Debt to
Income Ratio
Your debttoincome ratio is simply
comparing what you earn against what you spend, and using this
to track your financial habits. This ratio is a great ways to
determine if you have too much debt or if you are heading
toward financial issues. It is used to determine
your credit worthiness. Here is how you calculate your
debt to income ratio.
Things Youâ€™ll
Need: calculator
Step 1  To determine your debt to income
ratio, we are going to use an equation that looks something
like this: (TOTAL MONTHLY DEBT) divided by (TOTAL MONTHLY
INCOME) = (YOUR DEBT TO INCOME RATIO)*(100) What this means is
that we want to figure out the debt to income ratio as a
percentage. So in this equation we divide your total monthly
debt by your total monthly income to come up with your debt to
income ratio.
Step 2  On a piece of paper or in Microsoft
Excel  make a column that shows all of your monthly debt
obligations and the cost per month for each debt. Identifying
where all of your money goes so that you can track it is the
biggest step. If you make a monthly payment on anything,
include it! Examples of things to include in this column are as
follows: monthly credit card bills, monthly loan payments,
mortgage payments, or home equity line payments monthly
insurance payments monthly rent payments, monthly car and
vehicle payments, monthly school loans, average utility costs
per month, average grocery costs per month, average gas costs
per month. Monthly revolving credit payments (furniture,
appliance loans, etc.) Other monthly loan amounts Monthly child
support payments, etc.
Step 3  After you have identified all of your
monthly debts and added up the total for each payment each
month, we are going to add this into our equation from Step 1
in the "TOTAL MONTHLY DEBT" area of the equation. (TOTAL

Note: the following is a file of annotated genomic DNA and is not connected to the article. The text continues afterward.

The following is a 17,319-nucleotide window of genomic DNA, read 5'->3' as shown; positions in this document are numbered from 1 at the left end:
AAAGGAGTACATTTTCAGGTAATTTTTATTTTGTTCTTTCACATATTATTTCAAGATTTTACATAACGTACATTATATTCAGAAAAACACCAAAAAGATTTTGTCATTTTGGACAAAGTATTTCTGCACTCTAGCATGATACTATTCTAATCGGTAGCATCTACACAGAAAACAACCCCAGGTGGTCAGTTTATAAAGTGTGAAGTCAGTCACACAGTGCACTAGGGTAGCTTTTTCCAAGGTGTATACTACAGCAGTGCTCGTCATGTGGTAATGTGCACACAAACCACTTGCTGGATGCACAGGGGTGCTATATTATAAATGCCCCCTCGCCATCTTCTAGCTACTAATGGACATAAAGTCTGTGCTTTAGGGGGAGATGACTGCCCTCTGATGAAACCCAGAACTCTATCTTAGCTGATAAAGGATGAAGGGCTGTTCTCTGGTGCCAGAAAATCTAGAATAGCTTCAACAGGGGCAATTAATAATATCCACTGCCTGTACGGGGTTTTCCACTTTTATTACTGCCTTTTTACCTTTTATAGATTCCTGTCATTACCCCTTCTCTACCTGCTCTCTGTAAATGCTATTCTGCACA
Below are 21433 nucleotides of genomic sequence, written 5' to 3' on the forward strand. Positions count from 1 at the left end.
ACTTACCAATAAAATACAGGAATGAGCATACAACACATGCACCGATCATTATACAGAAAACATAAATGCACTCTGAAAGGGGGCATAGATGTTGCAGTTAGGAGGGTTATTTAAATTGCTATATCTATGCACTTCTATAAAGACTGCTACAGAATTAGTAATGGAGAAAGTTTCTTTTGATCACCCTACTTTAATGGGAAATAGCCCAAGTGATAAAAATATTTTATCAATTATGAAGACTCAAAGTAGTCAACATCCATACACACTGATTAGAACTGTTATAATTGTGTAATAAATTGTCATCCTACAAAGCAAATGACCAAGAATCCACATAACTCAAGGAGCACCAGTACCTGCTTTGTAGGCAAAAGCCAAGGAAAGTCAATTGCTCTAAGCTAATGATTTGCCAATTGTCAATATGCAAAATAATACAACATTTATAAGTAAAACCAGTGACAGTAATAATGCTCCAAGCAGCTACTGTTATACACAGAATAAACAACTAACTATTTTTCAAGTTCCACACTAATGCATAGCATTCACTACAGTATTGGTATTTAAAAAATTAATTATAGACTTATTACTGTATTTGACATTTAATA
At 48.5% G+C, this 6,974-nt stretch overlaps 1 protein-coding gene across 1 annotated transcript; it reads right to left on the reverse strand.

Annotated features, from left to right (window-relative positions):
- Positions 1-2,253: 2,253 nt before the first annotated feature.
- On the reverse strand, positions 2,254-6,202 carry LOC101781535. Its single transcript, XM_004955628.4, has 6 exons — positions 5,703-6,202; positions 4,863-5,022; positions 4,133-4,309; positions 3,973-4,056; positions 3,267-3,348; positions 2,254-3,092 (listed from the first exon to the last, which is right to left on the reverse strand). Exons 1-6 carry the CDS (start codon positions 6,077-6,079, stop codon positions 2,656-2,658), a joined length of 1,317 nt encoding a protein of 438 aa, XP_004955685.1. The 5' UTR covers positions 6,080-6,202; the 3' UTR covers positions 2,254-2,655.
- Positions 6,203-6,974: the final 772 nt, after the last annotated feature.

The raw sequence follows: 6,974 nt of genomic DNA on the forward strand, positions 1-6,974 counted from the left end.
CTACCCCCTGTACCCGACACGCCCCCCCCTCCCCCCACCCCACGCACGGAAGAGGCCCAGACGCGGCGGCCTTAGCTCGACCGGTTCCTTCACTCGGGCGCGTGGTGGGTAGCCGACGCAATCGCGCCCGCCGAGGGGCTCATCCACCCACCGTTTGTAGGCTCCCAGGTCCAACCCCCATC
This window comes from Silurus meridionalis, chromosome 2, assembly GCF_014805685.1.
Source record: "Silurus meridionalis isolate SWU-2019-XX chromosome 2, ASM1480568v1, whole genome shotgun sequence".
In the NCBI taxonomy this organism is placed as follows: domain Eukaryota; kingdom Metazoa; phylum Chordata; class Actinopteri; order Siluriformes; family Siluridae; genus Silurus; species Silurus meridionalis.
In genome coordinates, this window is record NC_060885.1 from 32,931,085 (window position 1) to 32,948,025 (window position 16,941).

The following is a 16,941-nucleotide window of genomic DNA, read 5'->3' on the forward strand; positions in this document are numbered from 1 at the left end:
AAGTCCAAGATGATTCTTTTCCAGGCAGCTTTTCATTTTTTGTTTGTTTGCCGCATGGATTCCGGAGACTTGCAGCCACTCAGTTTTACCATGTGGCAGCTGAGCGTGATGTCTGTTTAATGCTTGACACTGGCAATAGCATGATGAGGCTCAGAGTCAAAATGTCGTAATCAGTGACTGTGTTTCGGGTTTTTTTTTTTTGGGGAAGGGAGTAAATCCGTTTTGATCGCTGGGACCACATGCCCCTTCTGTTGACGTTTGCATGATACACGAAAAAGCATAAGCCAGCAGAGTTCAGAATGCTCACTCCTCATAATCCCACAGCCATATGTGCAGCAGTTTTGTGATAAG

MONTHLY DEBT) divided by (TOTAL MONTHLY INCOME) = (YOUR DEBT TO
INCOME RATIO)*(100) For Example  lets assume that I have done
step 1 and 2 and my total monthly debt equals $2,500 for all of
my monthly payments. My equation would look like this: ($2,500)
divided by (TOTAL MONTHLY INCOME) = (YOUR DEBT TO INCOME
RATIO)*(100)
Step 4  Next we have to figure out our total
monthly income. Make another column on your piece of paper or
in Microsoft excel and write down all of the monthly income
that you make. We are looking to calculate your total net
income so that would be all takehome money after taxes, health
insurance, etc, that you receive. If you work in sales and your
income varies, figure out the monthly average for the past two
years as a baseline. Examples of your monthly income would be
as follows: monthly wages and any overtime, commissions or
bonuses that are guaranteed, rental or income property
payments, payments from loans you have lended out, monthly
utility credits if applicable, alimony payments received.
Step 5  Take all of your income and add it
up. We are going to add this into our equation from Step 1 in
the "TOTAL MONTHLY INCOME" area of the equation. (TOTAL MONTHLY
DEBT) divided by (TOTAL MONTHLY INCOME) = YOUR DEBT TO INCOME
RATIO For Example  lets assume that I have done step 1, 2, 3,
and 4 and added up my total monthly income. Lets say that it
equals $5,300 for all of my monthly payments received. My
equation would look like this: ($2,500) divided by ($5,300) =
(YOUR DEBT TO INCOME RATIO)*(100)
Step 6  We need to divide the number we got
for our total monthly debt by the number we got for our total
monthly income. The equation would now look like this:
$2,500/$5,300 = (0.472)*(100) Your equation will probably look
different, and if you want to see how I got the 0.472 try my
equation first. Use your calculator and divide 2,500 by 5,300.
You should get a number equal to 0.472.
Step 7  What does your Debt to Income
Ratio number mean? The lower the number you have, the better.
Your Debt to income ratio is used to score you on a financial
risk table and affects loans you are eligible for, payment
plans you are eligible for, and also helps to analyze how well
you can afford to save or pay people back. If your ratio is
higher than 0.36 or 36%  then you need to start reducing your
debt because you are seen as a financial risk in the credit
industry. Any score higher than 36 or 0.36 may cause an
increase in the interest rate or the down payment on any loan
you apply for. You are also spending more than you can
comfortably afford and you do not have enough money to save for
the long term of for emergencies. So now that you know this
ratio, start playing with ideas to reduce your debt to help you
decrease your debt to income ratio.